Dade City & Zephyrhills Felony DUI Attorney
The charge of Driving Under the Influence with Serious Bodily Injury is a felony in Florida punishable up to 5 years incarceration in a Department of Corrections state prison. If you have been arrested for this charge, or believe you soon will be, you need to contact an experienced Dade City & Zephyrhills felony DUI attorney.
The Mander Law Group in Dade City, FL has a DUI defense team consisting of experienced DUI attorneys, an investigator, legal researcher, and paralegals ready to assist you in maintaining your innocence and defending you in court.
When defending criminal allegations we believe that every detail matters. We aggressively represent clients throughout the Tampa Bay area including but not limited to Pasco County, Hillsborough County, Hernando County, Polk County, Pinellas County, and Sumter County. We will defend you anywhere in the State of Florida.
The criminal defense lawyers at the Mander Law Group consisting of William Anderson are available today to start working on your defense. Call (352) 567-0411 today to schedule your free initial consultation.
Severe Penalties in Florida for DUI with Serious Bodily Injury
- 3rd Degree Felony
- 5 years in DOC state prison (maximum penalty)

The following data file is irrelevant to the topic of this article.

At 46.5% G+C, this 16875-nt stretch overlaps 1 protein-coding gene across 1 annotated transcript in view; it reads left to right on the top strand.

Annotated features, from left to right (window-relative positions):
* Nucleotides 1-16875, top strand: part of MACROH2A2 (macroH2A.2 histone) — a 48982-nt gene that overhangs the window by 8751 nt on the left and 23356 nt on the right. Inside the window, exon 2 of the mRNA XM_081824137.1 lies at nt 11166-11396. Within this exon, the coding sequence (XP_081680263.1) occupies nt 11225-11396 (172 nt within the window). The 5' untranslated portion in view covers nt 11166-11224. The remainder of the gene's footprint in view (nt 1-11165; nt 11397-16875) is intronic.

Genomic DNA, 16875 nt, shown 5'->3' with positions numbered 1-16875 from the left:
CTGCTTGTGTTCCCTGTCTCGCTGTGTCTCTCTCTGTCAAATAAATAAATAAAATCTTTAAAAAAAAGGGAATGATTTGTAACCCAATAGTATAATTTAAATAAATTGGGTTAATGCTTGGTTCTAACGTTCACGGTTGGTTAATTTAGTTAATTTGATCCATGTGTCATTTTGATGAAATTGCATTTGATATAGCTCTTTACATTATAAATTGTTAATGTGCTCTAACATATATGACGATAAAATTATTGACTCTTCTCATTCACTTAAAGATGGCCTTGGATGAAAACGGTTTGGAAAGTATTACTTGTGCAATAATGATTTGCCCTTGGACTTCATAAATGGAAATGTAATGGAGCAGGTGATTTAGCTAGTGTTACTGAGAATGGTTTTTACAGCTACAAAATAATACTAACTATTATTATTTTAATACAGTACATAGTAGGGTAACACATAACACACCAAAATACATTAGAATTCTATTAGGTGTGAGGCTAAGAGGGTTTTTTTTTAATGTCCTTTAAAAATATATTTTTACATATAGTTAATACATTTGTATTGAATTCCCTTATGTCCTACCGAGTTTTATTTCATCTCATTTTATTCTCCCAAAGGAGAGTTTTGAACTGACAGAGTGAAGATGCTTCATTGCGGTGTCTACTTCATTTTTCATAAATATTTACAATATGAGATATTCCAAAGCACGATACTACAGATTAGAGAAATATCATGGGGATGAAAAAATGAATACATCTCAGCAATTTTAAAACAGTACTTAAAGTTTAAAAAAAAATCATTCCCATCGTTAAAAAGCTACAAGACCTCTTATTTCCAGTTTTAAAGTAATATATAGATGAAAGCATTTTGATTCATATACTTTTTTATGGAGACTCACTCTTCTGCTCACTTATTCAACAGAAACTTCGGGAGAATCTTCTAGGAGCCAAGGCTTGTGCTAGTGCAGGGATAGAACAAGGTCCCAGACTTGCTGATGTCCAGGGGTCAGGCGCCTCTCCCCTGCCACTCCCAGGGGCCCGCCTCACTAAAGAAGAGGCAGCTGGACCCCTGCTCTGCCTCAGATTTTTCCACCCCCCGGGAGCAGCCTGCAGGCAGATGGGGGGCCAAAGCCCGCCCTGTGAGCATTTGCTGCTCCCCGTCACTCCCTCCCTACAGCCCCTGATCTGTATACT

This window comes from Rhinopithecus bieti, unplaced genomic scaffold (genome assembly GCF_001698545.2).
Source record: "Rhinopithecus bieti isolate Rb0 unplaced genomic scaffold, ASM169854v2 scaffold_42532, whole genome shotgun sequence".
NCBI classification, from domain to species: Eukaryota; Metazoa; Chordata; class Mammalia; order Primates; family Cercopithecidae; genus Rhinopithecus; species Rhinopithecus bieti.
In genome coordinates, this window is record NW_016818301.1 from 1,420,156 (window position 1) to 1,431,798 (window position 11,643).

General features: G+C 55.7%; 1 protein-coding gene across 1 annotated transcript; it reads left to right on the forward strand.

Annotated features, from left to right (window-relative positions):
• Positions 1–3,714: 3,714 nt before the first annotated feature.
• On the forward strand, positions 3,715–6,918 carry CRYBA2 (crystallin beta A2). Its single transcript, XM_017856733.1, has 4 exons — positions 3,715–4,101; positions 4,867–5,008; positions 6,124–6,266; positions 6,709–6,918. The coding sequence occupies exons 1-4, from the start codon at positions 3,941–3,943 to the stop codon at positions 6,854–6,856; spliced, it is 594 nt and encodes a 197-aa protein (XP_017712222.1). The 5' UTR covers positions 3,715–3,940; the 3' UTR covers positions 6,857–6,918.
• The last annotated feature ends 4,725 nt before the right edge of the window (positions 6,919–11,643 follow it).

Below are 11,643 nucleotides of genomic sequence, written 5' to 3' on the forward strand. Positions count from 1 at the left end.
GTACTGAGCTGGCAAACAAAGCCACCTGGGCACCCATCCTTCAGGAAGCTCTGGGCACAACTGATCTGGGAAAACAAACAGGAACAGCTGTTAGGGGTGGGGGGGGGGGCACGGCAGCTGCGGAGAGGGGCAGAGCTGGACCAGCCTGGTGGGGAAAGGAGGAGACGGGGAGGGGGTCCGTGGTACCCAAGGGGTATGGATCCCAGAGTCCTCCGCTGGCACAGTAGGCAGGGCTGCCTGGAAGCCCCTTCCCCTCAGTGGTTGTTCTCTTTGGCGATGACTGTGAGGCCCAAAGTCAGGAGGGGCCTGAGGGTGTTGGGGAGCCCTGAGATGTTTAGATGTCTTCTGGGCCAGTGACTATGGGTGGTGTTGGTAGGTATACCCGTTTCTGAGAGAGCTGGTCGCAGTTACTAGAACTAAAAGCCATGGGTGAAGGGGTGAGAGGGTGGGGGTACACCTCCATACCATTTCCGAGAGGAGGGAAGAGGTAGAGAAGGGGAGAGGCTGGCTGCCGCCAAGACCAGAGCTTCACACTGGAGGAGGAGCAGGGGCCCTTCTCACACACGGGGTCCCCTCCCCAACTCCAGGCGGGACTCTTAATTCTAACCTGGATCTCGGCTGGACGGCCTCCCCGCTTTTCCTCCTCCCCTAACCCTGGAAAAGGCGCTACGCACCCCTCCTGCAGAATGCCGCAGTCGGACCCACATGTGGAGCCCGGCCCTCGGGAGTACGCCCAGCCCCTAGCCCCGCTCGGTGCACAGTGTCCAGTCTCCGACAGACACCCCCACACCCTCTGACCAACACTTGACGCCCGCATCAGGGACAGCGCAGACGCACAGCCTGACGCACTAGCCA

- Up to $5000 fine
- Minimum 3 year Florida driver’s license suspension or revocation
- Score sheet: 56 points-Level 7
- Score sheet: Additional 40 points for severe injury
Crash Investigation by the Police in DUI with Serious Bodily Injury
After a traffic crash, in most cases, a law enforcement officer will attempt to get a statement from the driver during his/her DUI investigation. This conversation may take place at the scene, in an ambulance, in a police car, or at a hospital.
You have a right to not answer questions. You have the right to speak with an attorney before any questioning.
DUI Lawyers William Anderson can assist you in dealing with the police while the investigation is pending. Calling a DUI criminal defense attorney early in the case is highly recommended. We also recommend you saving our phone number in your phone now in the case the need for an attorney may arise.
Blood Withdrawals During the Investigation
If you are charged with DUI with Serious Bodily Injury the police may have taken blood from you at the scene, in an ambulance, police car, or hospital.
If you were rendered unconscious from the traffic crash and the police officer, deputy, or trooper believes he/she has probable cause that the crash resulted in serious bodily injury and you were driving under the influence, the law enforcement officer may have had withdrawn blood from your body while you were unconscious.